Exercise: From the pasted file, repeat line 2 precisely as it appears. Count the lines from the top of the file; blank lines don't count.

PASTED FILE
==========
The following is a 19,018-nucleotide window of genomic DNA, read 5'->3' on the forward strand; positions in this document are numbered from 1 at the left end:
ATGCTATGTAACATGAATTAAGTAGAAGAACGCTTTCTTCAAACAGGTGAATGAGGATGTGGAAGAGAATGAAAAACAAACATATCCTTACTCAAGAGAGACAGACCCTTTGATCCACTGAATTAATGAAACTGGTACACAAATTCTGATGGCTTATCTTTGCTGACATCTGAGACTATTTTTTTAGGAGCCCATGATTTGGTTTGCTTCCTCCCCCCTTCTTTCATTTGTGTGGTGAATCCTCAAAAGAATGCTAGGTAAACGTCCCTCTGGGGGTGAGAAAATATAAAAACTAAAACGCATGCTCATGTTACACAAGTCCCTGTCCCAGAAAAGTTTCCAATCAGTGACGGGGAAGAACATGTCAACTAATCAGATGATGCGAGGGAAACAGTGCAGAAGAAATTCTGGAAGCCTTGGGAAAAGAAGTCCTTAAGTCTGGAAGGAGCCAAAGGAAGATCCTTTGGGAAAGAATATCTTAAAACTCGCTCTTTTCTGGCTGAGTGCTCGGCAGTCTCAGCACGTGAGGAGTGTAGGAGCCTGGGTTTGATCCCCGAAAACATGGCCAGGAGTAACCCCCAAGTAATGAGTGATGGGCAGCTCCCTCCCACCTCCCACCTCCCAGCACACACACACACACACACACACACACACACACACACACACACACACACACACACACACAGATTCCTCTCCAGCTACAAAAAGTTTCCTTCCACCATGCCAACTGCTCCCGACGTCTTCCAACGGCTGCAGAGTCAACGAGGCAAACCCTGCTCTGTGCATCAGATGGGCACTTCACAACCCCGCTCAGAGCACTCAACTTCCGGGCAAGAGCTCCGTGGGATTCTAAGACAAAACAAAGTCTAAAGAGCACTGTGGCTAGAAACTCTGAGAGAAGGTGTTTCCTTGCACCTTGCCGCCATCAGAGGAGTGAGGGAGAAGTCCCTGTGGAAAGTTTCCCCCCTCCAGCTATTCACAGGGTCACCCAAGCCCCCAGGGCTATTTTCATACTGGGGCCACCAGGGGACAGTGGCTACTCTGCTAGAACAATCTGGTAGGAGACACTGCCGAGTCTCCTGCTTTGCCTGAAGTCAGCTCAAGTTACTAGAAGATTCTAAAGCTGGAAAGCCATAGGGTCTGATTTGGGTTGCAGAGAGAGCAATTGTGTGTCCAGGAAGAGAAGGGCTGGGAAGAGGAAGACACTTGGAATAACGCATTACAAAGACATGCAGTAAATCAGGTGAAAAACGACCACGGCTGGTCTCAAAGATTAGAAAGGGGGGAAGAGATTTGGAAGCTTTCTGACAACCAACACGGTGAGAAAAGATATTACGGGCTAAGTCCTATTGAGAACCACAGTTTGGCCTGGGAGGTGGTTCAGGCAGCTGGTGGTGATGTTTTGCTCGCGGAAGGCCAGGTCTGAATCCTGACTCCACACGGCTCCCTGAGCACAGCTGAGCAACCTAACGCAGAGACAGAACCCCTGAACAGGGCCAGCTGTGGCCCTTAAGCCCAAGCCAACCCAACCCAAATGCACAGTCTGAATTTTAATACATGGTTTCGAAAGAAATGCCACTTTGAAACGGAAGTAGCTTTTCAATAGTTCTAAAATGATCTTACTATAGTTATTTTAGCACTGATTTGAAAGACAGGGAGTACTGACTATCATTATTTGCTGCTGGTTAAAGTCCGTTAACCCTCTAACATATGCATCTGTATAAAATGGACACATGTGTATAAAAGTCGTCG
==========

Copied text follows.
ATGCTATGTAACATGAATTAAGTAGAAGAACGCTTTCTTCAAACAGGTGAATGAGGATGTGGAAGAGAATGAAAAACAAACATATCCTTACTCAAGAGAGACAGACCCTTTGATCCACTGAATTAATGAAACTGGTACACAAATTCTGATGGCTTATCTTTGCTGACATCTGAGACTATTTTTTTAGGAGCCCATGATTTGGTTTGCTTCCTCCCCCCTTCTTTCATTTGTGTGGTGAATCCTCAAAAGAATGCTAGGTAAACGTCCCTCTGGGGGTGAGAAAATATAAAAACTAAAACGCATGCTCATGTTACACAAGTCCCTGTCCCAGAAAAGTTTCCAATCAGTGACGGGGAAGAACATGTCAACTAATCAGATGATGCGAGGGAAACAGTGCAGAAGAAATTCTGGAAGCCTTGGGAAAAGAAGTCCTTAAGTCTGGAAGGAGCCAAAGGAAGATCCTTTGGGAAAGAATATCTTAAAACTCGCTCTTTTCTGGCTGAGTGCTCGGCAGTCTCAGCACGTGAGGAGTGTAGGAGCCTGGGTTTGATCCCCGAAAACATGGCCAGGAGTAACCCCCAAGTAATGAGTGATGGGCAGCTCCCTCCCACCTCCCACCTCCCAGCACACACACACACACACACACACACACACACACACACACACACACACACACACACACACAGATTCCTCTCCAGCTACAAAAAGTTTCCTTCCACCATGCCAACTGCTCCCGACGTCTTCCAACGGCTGCAGAGTCAACGAGGCAAACCCTGCTCTGTGCATCAGATGGGCACTTCACAACCCCGCTCAGAGCACTCAACTTCCGGGCAAGAGCTCCGTGGGATTCTAAGACAAAACAAAGTCTAAAGAGCACTGTGGCTAGAAACTCTGAGAGAAGGTGTTTCCTTGCACCTTGCCGCCATCAGAGGAGTGAGGGAGAAGTCCCTGTGGAAAGTTTCCCCCCTCCAGCTATTCACAGGGTCACCCAAGCCCCCAGGGCTATTTTCATACTGGGGCCACCAGGGGACAGTGGCTACTCTGCTAGAACAATCTGGTAGGAGACACTGCCGAGTCTCCTGCTTTGCCTGAAGTCAGCTCAAGTTACTAGAAGATTCTAAAGCTGGAAAGCCATAGGGTCTGATTTGGGTTGCAGAGAGAGCAATTGTGTGTCCAGGAAGAGAAGGGCTGGGAAGAGGAAGACACTTGGAATAACGCATTACAAAGACATGCAGTAAATCAGGTGAAAAACGACCACGGCTGGTCTCAAAGATTAGAAAGGGGGGAAGAGATTTGGAAGCTTTCTGACAACCAACACGGTGAGAAAAGATATTACGGGCTAAGTCCTATTGAGAACCACAGTTTGGCCTGGGAGGTGGTTCAGGCAGCTGGTGGTGATGTTTTGCTCGCGGAAGGCCAGGTCTGAATCCTGACTCCACACGGCTCCCTGAGCACAGCTGAGCAACCTAACGCAGAGACAGAACCCCTGAACAGGGCCAGCTGTGGCCCTTAAGCCCAAGCCAACCCAACCCAAATGCACAGTCTGAATTTTAATACATGGTTTCGAAAGAAATGCCACTTTGAAACGGAAGTAGCTTTTCAATAGTTCTAAAATGATCTTACTATAGTTATTTTAGCACTGATTTGAAAGACAGGGAGTACTGACTATCATTATTTGCTGCTGGTTAAAGTCCGTTAACCCTCTAACATATGCATCTGTATAAAATGGACACATGTGTATAAAAGTCGTCG